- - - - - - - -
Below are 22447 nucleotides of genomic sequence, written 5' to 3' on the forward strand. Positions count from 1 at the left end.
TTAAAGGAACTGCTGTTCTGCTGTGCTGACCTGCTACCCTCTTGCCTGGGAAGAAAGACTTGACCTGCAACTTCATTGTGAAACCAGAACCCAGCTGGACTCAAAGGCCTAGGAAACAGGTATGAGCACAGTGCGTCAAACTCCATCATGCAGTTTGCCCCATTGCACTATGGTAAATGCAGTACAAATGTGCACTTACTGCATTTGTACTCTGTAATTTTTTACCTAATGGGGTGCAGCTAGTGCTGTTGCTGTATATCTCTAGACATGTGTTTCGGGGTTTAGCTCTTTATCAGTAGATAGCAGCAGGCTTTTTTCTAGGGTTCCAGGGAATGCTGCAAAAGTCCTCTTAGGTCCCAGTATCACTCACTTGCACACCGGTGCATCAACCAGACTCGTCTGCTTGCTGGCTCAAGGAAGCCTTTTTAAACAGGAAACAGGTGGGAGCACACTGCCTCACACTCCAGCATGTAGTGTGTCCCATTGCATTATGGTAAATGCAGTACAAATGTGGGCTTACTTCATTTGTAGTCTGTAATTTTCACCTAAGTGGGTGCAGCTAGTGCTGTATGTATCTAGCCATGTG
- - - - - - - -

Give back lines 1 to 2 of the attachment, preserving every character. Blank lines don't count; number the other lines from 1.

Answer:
Below are 22447 nucleotides of genomic sequence, written 5' to 3' on the forward strand. Positions count from 1 at the left end.
TTAAAGGAACTGCTGTTCTGCTGTGCTGACCTGCTACCCTCTTGCCTGGGAAGAAAGACTTGACCTGCAACTTCATTGTGAAACCAGAACCCAGCTGGACTCAAAGGCCTAGGAAACAGGTATGAGCACAGTGCGTCAAACTCCATCATGCAGTTTGCCCCATTGCACTATGGTAAATGCAGTACAAATGTGCACTTACTGCATTTGTACTCTGTAATTTTTTACCTAATGGGGTGCAGCTAGTGCTGTTGCTGTATATCTCTAGACATGTGTTTCGGGGTTTAGCTCTTTATCAGTAGATAGCAGCAGGCTTTTTTCTAGGGTTCCAGGGAATGCTGCAAAAGTCCTCTTAGGTCCCAGTATCACTCACTTGCACACCGGTGCATCAACCAGACTCGTCTGCTTGCTGGCTCAAGGAAGCCTTTTTAAACAGGAAACAGGTGGGAGCACACTGCCTCACACTCCAGCATGTAGTGTGTCCCATTGCATTATGGTAAATGCAGTACAAATGTGGGCTTACTTCATTTGTAGTCTGTAATTTTCACCTAAGTGGGTGCAGCTAGTGCTGTATGTATCTAGCCATGTG